On May 12, 1896, the Twenty-Fifth Infantry Bicycle Corps was authorized. Lt. Moss recruited volunteers from the Twenty-Fifth Infantry stationed at Fort Missoula. Sergeant Dalbert P. Green, Corporal John G. Williams, Musician William W. Brown, Privates John Findley, Elwood Forman, William Haynes, Frank L. Johnson, and William Proctor were selected. Private (Pvt.) Findley had worked at the Imperial Bicycle Works in Chicago, Illinois before the Army. Lt. Moss learned of this and appointed Pvt. Findley as the mechanic for the group.

Lt. Moss reached out to several bicycle manufacturers about the bicycle experiment. The Spalding Bicycle Company in Chicopee Falls, Massachusetts agreed to donate nine bicycles. In exchange, they asked for permission to use the experiment in their advertisements. Lt. Moss agreed and had each donated bicycle’s frame customized with containers to hold supplies. After the bicycles arrived at Fort Missoula, the Bicycle Corps began to train. In July, they all practiced riding up to forty miles per day, equipped with food, tents, and weapons.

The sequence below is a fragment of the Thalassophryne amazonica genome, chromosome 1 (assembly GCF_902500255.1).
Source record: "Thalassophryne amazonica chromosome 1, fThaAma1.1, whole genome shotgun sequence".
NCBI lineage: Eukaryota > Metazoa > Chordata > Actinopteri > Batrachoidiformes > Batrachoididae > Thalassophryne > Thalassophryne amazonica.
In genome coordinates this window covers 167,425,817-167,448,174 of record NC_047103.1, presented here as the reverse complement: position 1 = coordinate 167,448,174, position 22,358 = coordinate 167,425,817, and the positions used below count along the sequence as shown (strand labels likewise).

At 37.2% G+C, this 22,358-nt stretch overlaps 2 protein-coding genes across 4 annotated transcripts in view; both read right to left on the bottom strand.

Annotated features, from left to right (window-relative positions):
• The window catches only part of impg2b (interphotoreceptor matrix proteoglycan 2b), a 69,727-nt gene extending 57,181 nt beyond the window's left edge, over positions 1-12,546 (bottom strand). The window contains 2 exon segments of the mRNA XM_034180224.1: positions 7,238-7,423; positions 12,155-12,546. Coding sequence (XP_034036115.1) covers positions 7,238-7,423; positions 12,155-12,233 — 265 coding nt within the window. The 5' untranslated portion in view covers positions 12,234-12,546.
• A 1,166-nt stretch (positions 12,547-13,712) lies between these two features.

On August 6, 1896, the Bicycle Corps departed for their first long distance ride. They traveled 126-miles in six days from Fort Missoula to Lake McDonald, Montana and back. Their second long distance ride was from Fort Missoula through Yellowstone National Park. They departed on August 15, 1896, and arrived in Yellowstone National Park on August 23. Lt. Moss reported “several tourists came to camp to take pictures of the bicycle corps… soldiers delighted with the trip – treated royally everywhere – thought the sights grand.” On September 8, 1896, they returned to Fort Missoula, completing their 800-mile ride.

Lt. Moss reported “our trips to Lake McDonald and Yellowstone Park, and the work on the practice march have, I think, demonstrated the practicability of the bicycle for military purposes, even in a mountainous country. The matter was most thoroughly tested under all possible conditions – we made and broke camp in the rain; we traveled through mud, water, sand, dust, over rocks, ruts, etc.; for we crossed and recrossed mountain ranges, and forded streams, carrying our rations, rifles, ammunition, tents, blankets, extra underwear, medicines, tools, repairing material, cooking utensils and extra bicycle parts.”